The legendary Peter Stormare !
Peter Stormare, the renowned Swedish actor, has made a lasting mark in the film industry with a career spanning decades.
He first gained recognition as a stoic psychopath in the Coen Brothers’ “Fargo” in 1996, a role that catapulted him into Hollywood. With his striking blond hair and devilish yet alluring eyes, Stormare made a name for himself as a versatile villain in numerous films, including “The Big Lebowski,” “The Lost World: Jurassic Park,” “John Wick,” “Constantine,” “Minority Report,” “Chocolat,” “Bad Boys 2,” “Armageddon,” and “22 Jump Street.” He has also graced the small screen with appearances in TV series such as the comedy show “Swedish Dicks,” “Prison Break,” “The Blacklist,” and the Starz original series “American Gods.”
Born in Kumla, Sweden as Rolf Peter Ingvar Storm, he grew up knowing that beyond the window of his home of Sweden, Hollywood awaited him. That is because since Peter Stormare was 5 years old, he always thought everything was possible.
Before his Hollywood stardom, Stormare was already celebrated in his native Sweden as an actor, director, producer, and playwright. He began his career in the theatre and, during the 1980s, emerged as a young leading star at the Royal Dramatic Theatre under the mentorship of the iconic Swedish filmmaker and theatre director, Ingmar Bergman.
The collaboration between Peter Stormare and Ingmar Bergman began when Peter trained as an actor at the Royal Dramatic Theatre. Bergman soon became his mentor, a father figure, and their bond endured throughout their lives.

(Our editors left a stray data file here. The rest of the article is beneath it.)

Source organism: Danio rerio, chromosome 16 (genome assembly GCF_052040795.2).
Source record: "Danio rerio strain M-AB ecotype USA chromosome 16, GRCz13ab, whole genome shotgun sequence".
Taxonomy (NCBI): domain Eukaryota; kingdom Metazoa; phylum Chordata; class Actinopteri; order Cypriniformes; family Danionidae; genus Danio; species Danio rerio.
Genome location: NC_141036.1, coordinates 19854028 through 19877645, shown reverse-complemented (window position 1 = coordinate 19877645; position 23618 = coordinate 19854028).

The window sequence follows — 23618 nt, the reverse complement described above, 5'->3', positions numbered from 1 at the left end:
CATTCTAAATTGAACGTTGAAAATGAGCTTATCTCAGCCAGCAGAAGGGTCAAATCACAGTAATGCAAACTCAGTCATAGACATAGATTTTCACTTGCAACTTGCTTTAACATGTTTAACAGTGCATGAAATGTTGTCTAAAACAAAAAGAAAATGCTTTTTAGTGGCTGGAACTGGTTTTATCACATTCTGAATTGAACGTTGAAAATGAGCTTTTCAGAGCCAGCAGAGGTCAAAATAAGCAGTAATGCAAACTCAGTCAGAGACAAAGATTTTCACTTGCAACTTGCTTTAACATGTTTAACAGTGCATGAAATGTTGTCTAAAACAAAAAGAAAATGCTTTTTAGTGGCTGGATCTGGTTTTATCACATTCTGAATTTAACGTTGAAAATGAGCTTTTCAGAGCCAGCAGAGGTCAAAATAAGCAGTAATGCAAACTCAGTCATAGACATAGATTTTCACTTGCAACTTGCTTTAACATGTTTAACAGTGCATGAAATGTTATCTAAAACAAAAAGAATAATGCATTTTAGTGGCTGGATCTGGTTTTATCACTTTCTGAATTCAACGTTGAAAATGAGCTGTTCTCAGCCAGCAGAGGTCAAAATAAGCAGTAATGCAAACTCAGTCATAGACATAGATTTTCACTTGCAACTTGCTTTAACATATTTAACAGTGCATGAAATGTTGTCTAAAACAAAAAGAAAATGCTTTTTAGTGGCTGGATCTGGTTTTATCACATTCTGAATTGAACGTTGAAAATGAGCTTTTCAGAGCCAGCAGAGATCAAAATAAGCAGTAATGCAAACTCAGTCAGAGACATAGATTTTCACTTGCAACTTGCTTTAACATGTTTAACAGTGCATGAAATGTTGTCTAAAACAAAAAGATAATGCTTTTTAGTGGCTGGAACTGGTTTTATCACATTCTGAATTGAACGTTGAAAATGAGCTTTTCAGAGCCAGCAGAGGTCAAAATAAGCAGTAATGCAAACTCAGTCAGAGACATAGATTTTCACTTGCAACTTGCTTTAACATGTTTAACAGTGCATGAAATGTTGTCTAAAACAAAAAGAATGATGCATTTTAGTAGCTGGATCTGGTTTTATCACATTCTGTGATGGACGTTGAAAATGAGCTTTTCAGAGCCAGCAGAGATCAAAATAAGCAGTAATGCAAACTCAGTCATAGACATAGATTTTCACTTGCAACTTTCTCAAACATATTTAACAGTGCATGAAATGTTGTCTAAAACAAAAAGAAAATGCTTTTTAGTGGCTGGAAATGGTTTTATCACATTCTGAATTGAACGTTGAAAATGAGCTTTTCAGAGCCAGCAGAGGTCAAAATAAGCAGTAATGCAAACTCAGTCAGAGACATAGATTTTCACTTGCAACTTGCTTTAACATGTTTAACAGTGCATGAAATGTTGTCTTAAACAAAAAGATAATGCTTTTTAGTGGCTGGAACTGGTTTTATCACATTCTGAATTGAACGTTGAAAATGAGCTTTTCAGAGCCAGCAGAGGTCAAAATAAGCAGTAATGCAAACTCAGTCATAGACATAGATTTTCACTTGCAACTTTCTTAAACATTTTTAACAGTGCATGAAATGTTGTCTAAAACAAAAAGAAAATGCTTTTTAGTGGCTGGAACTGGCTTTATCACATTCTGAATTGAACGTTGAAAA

Bergman once described Stormare as “something different, odd, and frenzied,” reflecting the deep connection they shared.
Undoubtedly, the creative and strong-willed Ingmar Bergman held a special place in Peter’s heart. Peter fondly recalls Bergman’s words, “Jesus Christ, I always knew you were a hell of an actor, but you beat me as a director.” Their enduring friendship spanned many years until Bergman’s passing.
While Stormare is often associated with his villainous roles, he has consistently strived to bring depth and authenticity to his characters, avoiding stereotypical portrayals.
In addition to his Hollywood career, Peter Stormare served as the Artistic Director of the Tokyo Globe Theatre, where he directed productions like “Hamlet,” “A Midsummer Night’s Dream,” and “Miss Julie.” He also directed “Miss Julie” in New York City and participated in productions at the Actors Studio and The Public Theatre in New York, including “Rasputin” and “The Swan” alongside Frances McDormand. His diverse contributions to the world of theater, both in Sweden and internationally, have further enriched his legacy as a multifaceted artist.